Recent Advances in Clinical Translation of Intra-Articular Osteoarthritis Drug Delivery Systems
- PMID: 33709019[PubMed].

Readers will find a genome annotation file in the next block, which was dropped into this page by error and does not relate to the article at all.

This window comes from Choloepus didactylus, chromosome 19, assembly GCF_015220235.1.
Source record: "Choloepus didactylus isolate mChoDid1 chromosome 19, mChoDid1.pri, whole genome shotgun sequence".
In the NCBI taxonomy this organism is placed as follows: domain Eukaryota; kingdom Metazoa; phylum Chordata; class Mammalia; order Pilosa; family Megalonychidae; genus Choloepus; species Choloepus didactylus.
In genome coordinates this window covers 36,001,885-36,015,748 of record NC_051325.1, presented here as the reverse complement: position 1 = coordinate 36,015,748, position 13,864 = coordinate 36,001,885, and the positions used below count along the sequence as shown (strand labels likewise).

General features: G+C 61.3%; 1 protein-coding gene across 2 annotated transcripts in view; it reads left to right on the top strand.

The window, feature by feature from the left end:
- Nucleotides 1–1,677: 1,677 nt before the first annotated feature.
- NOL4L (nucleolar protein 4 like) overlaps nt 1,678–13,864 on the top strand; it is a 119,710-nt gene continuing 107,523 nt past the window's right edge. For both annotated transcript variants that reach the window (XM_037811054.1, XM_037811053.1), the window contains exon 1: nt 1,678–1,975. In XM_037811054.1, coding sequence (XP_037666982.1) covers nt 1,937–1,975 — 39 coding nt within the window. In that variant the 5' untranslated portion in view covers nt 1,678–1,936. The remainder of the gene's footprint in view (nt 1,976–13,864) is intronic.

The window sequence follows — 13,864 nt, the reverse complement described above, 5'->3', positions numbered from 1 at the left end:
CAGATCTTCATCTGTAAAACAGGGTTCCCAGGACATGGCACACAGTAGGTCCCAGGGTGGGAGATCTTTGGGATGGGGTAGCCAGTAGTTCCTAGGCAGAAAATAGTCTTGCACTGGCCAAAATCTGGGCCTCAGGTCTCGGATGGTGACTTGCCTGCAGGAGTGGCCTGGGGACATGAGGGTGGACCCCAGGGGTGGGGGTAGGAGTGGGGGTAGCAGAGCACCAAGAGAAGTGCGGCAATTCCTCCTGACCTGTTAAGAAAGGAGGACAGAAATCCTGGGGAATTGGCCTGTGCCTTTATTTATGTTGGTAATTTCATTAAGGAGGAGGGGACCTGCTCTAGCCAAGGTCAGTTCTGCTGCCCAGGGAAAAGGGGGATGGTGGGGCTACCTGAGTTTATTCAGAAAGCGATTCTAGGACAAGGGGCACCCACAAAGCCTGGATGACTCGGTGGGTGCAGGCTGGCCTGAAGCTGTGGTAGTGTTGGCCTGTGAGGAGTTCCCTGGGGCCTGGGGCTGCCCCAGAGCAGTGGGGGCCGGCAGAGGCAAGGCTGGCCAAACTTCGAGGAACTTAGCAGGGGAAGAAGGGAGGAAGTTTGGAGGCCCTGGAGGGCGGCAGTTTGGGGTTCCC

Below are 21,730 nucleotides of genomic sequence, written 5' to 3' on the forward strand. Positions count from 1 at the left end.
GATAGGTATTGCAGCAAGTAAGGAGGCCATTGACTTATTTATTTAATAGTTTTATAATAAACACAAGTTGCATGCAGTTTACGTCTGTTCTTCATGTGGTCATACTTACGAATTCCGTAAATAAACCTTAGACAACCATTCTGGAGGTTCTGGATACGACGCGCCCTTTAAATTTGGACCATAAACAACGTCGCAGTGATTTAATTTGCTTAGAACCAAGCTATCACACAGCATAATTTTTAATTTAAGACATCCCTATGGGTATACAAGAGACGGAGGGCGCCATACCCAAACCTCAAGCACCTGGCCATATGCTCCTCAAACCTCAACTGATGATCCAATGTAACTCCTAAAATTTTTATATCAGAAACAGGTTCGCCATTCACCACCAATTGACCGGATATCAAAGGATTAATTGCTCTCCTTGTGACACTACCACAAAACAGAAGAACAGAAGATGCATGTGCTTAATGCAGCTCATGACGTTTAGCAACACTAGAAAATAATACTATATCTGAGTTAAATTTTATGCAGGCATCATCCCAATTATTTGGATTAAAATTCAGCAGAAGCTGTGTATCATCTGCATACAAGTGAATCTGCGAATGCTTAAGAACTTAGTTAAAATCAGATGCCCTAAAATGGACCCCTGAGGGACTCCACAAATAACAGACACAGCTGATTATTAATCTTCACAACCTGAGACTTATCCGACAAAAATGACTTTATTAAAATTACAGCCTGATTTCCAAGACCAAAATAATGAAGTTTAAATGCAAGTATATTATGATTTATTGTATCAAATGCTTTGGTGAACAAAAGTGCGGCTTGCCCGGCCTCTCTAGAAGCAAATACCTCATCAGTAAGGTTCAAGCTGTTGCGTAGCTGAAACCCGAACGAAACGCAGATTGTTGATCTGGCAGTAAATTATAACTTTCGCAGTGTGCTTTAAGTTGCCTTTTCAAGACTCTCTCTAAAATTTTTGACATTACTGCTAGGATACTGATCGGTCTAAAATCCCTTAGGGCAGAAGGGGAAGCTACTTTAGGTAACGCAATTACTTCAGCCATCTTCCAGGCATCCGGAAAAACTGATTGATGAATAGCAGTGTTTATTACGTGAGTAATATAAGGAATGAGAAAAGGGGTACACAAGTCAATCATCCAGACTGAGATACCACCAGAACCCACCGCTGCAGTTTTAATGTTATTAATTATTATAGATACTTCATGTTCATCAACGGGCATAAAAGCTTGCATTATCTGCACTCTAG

Osteoarthritis (OA) is a degenerative disease of the joints and a leading cause of physical disability in adults. Intra-articular (IA) therapy is a popular treatment strategy for localized, single-joint OA; however, small-molecule drugs such as corticosteroids do not provide prolonged relief. One possible reason for their lack of efficacy is high clearance rates from the joint through constant lymphatic drainage of the synovial tissues and synovial fluid and also by their exchange via the synovial vasculature. Advanced drug delivery strategies for extended release of therapeutic agents in the joint space is a promising approach to improve outcomes for OA patients. Broadly, the basic principle behind this strategy is to encapsulate therapeutic agents in a polymeric drug delivery system (DDS) for diffusion- and/or degradation-controlled release, whereby degradation can occur by hydrolysis or tied to relevant microenvironmental cues such as pH, reactive oxygen species (ROS), and protease activity. In this review, we highlight the development of clinically tested IA therapies for OA and highlight recent systems which have been investigated preclinically. DDS strategies including hydrogels, liposomes, polymeric microparticles (MPs) and nanoparticles (NPs), drug conjugates, and combination systems are introduced and evaluated for clinical translational potential.